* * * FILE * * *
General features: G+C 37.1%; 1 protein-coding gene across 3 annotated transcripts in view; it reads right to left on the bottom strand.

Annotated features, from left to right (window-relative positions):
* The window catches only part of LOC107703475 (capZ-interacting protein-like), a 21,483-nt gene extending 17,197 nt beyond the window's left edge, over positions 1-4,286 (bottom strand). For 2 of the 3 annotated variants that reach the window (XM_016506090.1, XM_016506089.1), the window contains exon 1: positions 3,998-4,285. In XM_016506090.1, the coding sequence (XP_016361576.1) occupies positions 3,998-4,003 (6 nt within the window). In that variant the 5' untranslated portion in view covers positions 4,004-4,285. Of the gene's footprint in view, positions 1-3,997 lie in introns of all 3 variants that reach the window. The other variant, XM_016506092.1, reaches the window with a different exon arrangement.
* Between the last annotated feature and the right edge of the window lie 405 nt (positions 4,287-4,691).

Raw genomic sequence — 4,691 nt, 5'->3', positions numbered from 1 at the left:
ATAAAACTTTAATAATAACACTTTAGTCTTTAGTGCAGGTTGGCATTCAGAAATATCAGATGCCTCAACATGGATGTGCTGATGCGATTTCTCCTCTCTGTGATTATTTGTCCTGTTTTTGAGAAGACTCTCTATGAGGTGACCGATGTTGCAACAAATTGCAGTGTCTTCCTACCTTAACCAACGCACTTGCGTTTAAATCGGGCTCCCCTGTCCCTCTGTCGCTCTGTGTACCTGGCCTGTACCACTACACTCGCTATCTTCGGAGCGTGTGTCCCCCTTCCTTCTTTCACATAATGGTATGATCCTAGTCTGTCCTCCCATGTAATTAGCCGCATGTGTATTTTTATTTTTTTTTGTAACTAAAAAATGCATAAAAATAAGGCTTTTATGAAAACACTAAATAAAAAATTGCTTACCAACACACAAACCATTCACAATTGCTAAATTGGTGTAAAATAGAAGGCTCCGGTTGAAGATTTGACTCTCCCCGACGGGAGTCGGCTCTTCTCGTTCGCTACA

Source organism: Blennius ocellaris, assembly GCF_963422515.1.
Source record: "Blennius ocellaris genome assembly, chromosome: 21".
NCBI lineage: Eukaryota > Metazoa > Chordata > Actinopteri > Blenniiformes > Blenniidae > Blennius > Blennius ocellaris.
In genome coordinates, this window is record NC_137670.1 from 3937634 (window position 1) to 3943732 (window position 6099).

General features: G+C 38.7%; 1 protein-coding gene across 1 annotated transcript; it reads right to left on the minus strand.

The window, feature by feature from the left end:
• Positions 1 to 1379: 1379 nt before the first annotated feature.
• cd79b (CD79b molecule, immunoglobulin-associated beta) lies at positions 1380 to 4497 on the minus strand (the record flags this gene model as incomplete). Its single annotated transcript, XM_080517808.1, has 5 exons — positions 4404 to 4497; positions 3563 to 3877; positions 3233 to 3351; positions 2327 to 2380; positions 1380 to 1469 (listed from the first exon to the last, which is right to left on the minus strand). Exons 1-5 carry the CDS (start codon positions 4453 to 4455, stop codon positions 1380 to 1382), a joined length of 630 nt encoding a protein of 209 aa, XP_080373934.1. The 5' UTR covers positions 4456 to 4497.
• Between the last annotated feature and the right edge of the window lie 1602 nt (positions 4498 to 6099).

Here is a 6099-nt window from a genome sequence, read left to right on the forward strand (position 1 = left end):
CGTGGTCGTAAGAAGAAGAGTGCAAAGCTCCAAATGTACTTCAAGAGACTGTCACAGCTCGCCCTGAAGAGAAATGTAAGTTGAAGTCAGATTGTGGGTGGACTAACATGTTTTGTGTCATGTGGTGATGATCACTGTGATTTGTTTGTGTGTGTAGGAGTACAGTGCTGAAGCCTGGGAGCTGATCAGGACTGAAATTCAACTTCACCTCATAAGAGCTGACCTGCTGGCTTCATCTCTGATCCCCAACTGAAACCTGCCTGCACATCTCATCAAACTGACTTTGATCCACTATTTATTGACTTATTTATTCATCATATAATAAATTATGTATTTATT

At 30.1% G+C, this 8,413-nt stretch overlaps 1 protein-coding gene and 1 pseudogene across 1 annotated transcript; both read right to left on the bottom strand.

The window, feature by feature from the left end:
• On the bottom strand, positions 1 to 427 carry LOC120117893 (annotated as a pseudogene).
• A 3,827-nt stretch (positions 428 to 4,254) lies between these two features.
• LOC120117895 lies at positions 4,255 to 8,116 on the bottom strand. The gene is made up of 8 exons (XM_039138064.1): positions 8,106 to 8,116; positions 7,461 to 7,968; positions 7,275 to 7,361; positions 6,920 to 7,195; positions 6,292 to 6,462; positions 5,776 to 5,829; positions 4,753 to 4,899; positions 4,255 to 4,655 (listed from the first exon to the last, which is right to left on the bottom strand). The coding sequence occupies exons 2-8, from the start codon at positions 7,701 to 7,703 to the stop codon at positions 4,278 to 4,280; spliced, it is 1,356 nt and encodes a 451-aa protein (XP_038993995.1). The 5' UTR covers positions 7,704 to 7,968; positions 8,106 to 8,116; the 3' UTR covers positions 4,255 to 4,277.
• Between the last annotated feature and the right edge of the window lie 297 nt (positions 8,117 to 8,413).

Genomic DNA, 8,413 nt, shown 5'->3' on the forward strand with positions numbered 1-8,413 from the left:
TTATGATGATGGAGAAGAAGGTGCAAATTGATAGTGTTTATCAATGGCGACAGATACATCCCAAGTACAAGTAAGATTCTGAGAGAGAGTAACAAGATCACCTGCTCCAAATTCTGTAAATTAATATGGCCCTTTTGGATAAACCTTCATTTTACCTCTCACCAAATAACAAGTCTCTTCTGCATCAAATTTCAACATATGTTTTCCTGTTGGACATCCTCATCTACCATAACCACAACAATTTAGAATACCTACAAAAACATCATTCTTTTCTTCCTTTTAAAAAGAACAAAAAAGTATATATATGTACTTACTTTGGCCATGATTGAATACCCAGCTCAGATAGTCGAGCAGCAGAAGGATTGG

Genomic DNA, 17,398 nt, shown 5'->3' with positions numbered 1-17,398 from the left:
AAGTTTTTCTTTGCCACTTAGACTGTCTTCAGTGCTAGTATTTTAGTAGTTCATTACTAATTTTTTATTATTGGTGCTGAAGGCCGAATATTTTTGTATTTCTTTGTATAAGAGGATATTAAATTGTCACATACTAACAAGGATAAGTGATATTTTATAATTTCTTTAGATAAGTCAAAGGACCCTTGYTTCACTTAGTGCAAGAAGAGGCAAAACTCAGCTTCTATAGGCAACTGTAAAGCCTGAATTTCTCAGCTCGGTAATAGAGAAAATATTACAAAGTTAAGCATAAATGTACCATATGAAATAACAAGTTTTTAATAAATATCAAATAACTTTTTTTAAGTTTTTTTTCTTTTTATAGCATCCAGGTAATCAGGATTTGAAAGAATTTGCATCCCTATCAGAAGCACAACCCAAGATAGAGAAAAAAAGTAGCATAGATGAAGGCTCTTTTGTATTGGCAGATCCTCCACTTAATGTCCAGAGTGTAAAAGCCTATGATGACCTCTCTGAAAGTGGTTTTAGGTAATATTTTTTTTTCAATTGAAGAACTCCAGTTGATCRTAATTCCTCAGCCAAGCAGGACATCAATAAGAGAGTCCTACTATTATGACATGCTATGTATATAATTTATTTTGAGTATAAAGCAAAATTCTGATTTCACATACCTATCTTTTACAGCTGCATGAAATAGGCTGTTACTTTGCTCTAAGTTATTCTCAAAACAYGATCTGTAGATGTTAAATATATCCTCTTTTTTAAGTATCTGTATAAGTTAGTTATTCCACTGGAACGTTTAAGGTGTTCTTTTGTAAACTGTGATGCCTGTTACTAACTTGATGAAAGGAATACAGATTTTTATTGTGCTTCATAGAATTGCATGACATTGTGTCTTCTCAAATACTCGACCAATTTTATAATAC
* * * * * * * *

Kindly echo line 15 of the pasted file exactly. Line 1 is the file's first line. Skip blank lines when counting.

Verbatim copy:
• Between the last annotated feature and the right edge of the window lie 1602 nt (positions 4498 to 6099).